2.6.5 When the ball is struck, no part of the body or clothing of the server or his doubles partner shall be within or above the triangular area formed by the net and imaginary lines between the ball and the tops of the net posts, at a height where it could hide the ball from the receiver.
In short, the contact point must be visible to the receiver.
My game depends heavily on the service advantage, so I am eager to understand how to minimize the damage to my game under this new rule, which is designed to reduce the service advantage (which is also an effect of both the other rule changes of the last two years, the bigger ball, and 11 point games). Here are my initial thoughts.
To maximize the service advantage, I believe one will have to focus on hiding the paddle before and after the point of contact, and on service strokes with rapid changes in direction or orientation of the paddle around the point of contact, and on toss/stroke combinations which make the resulting spin difficult to see even when visible.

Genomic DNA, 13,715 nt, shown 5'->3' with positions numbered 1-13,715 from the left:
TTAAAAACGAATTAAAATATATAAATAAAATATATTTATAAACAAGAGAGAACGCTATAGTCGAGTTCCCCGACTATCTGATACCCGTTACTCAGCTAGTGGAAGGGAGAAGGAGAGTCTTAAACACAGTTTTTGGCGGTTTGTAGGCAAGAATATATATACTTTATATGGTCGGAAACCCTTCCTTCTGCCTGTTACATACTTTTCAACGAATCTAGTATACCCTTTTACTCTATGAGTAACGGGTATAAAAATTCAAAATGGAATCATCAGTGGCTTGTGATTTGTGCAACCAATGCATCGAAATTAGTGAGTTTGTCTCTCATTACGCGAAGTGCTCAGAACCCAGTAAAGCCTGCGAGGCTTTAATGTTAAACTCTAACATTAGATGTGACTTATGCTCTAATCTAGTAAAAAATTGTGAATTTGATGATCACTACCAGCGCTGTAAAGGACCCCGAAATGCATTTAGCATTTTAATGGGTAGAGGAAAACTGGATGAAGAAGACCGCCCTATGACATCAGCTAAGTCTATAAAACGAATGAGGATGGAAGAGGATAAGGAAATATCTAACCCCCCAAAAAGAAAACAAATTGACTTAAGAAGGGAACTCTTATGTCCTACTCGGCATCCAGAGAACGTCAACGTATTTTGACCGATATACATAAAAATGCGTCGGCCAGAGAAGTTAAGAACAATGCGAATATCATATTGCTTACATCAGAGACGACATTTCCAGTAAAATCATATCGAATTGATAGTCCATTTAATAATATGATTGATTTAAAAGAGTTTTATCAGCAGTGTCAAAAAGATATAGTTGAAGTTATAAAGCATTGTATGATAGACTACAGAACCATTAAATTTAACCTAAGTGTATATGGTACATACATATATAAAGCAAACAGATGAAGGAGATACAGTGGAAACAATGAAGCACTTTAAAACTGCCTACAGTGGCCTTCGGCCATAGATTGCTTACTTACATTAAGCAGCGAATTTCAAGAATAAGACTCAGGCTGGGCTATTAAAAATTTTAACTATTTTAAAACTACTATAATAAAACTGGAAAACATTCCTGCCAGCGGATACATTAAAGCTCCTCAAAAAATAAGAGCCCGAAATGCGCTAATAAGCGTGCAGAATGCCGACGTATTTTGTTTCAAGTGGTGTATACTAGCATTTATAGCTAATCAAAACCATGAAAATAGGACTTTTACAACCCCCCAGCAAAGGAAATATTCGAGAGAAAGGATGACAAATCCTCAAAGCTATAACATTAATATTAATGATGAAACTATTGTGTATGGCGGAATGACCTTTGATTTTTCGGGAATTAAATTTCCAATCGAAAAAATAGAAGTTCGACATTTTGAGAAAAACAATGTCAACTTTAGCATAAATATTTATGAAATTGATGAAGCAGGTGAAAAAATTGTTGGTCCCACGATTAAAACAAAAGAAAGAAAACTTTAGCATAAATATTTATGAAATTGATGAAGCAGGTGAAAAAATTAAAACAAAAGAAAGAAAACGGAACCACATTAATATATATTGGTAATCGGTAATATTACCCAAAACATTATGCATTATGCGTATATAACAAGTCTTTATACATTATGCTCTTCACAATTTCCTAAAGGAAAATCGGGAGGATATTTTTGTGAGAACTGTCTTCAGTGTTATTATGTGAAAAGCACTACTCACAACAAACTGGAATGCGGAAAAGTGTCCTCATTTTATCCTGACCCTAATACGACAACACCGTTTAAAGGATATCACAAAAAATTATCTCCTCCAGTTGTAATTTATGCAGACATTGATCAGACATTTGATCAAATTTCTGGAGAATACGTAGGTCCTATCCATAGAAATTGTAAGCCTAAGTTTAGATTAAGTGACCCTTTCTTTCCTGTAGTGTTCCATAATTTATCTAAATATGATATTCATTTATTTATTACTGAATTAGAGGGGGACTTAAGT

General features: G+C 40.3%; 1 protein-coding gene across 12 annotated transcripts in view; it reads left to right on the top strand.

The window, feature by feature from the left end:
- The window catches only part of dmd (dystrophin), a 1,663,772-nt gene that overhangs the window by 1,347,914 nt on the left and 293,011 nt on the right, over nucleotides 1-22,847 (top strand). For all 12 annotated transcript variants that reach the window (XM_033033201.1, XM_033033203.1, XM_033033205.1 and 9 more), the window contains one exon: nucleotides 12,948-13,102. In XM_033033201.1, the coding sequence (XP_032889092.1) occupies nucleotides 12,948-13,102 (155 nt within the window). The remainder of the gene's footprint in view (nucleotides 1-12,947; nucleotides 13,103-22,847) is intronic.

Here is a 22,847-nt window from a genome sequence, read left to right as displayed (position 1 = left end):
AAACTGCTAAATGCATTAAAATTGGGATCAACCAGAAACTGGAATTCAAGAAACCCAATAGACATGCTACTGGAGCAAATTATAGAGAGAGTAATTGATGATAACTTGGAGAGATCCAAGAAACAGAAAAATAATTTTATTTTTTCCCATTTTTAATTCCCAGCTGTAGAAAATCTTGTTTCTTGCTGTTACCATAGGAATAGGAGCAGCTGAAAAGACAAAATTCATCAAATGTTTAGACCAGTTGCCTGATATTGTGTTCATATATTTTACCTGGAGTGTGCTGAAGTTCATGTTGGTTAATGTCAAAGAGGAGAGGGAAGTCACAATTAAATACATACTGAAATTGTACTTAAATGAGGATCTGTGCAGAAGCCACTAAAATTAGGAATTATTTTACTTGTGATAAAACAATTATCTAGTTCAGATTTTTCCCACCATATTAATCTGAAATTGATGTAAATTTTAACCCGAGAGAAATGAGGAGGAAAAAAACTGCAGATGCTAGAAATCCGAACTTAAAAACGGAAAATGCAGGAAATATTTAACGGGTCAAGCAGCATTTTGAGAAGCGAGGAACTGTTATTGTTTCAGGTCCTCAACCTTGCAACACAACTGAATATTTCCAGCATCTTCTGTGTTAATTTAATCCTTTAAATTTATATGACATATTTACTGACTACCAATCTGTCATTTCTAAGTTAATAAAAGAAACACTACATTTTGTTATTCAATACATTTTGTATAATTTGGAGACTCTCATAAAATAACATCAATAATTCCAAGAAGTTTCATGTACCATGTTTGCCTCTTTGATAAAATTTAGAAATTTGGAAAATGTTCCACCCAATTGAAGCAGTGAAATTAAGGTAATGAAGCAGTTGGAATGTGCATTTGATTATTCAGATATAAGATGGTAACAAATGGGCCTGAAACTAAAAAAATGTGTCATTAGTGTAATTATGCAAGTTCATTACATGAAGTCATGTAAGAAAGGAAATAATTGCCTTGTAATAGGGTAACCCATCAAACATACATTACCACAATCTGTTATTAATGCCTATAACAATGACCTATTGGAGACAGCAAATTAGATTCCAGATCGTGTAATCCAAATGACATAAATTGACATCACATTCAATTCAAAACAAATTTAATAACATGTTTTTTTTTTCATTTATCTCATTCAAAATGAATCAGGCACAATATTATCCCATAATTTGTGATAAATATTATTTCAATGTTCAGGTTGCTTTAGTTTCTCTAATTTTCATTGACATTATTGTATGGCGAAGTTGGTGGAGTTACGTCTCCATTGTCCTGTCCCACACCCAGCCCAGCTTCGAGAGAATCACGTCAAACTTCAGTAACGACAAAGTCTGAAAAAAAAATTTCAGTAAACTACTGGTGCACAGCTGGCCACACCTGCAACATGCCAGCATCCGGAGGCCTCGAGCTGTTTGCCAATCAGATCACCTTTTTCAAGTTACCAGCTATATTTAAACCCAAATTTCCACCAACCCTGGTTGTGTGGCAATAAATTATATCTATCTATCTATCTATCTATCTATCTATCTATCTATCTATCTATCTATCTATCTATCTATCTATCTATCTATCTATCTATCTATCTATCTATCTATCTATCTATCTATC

Sometimes twiddle the blade while it is behind your body so that the visible color does not tell the receiver the blade orientation.
If possible, swing the blade underneath the table after contact so that the follow-through is invisible. A topspin serve with an under-table follow-through should be very confusing.
Alternatively, do an opposite follow-through, indicating a different spin than the actual one.
There are at least a couple of ways to flip the blade to get this result. The wrist may be above the blade; the blade may be above the wrist.
Because vision distinguishes movements across the line of sight better than movements along the line of sight, it follows that small movements or differences in movement in the line between the ball and the receiver's eyes will be nearly invisible to the receiver. Therefore if you can translate differences in forward motion into differences in spin, then those spins should be indistinguishable to the receiver. It may be easier to hide spin quantity rather than spin direction, but making a dead ball look spinny is still plenty of deception.
Copyright © 2001 Tom Veatch All rights reserved.Last Modified: October 25, 2001. Comments welcome! Please contact the author at firstname.lastname@example.org or 1-206-366-0198.